Bufo


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Related to Bufo: Bufo marinus, Bufo americanus

Bufo

a genus of toads of the family Bufonidae; these amphibians carry toxins in parotid glands in their skin. Dogs or cats which mouth them are poisoned. There are a number of toxins including the cardiotoxic bufogenins, bufotoxin, bufotenins, catecholamines and serotonin. The toxicity of each species depends on the mix and concentration of toxins. Species include B. alvarius, B. canorus, B. exsul, B. ictericus, B. koynayensis, B. marinus, B. regularis, B. vulgaris.

Bufo marinus
the giant tropical toad. Introduced into many areas such as Australia and Hawaii to control insect pests. Absorption of the toxins through the oral mucosa of dogs, and less often cats, results in varying degrees of salivation, pulmonary edema, cardiac arrhythmias, cyanosis and seizures which may culminate in death of the animal.
Bufo regularis
African toad.
Bufo vulgaris
causes excess salivation and distress if caught by a dog. Called also common toad.
References in periodicals archive ?
And when Chick was asked what a Bufo Marinus* was he was clearly panicking that he'd missed Rangers' latest signing.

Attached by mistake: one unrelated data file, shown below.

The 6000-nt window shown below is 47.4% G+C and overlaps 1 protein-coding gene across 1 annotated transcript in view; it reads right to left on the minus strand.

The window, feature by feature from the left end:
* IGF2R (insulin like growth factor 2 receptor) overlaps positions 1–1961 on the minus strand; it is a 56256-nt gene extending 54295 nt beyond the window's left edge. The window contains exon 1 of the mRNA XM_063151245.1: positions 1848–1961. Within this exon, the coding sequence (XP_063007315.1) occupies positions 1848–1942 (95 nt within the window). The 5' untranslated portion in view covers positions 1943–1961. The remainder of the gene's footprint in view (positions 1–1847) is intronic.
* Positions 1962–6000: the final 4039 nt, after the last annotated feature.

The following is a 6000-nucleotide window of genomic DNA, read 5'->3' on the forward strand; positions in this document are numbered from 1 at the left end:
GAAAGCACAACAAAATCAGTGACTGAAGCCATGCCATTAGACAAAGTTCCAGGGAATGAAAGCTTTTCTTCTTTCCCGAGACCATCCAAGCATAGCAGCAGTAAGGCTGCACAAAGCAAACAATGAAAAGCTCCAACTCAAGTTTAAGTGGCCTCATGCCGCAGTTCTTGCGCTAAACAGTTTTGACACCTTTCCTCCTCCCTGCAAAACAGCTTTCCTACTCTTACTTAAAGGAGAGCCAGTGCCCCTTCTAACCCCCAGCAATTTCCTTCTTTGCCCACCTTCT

The gravel-colored arroyo toad, or bufo microscaphus californicus, lives in rivers with shallow, gravelly pools next to sandy terraces.
QUOAD (kwoad)--Australian slang for the Bufo Marinus or Queensland cane toad [an adverb meaning 'to this extent']
pipiens; Holmes County, Prairie Township: Eurycea L longicauda, Bufo a.
Microgram's Bob Klein complains that "many things that would have been better left buried in obscurity-like smoking bufo toad skins, sniffing concentrated cow pie fumes, allowing yourself to be stung by scorpions, smoking jimson weed or salvia divinorum, drinking cough syrups, mixing up concoctions of any of dozens of different kinds of drugs and pharmaceuticals, drinking ayahuasca tea, etc.
In support of this, Rogers and Harvey (1994) noted a supplemental line in 11 of 43 specimens of the toad Bufo cognatus, and in 10 of these animals the supplemental line was within a growth zone that corresponded to a drought year.
Bufo americanus americanus Holbrook, 1836, Eastern American Toad (I, II, III, IV)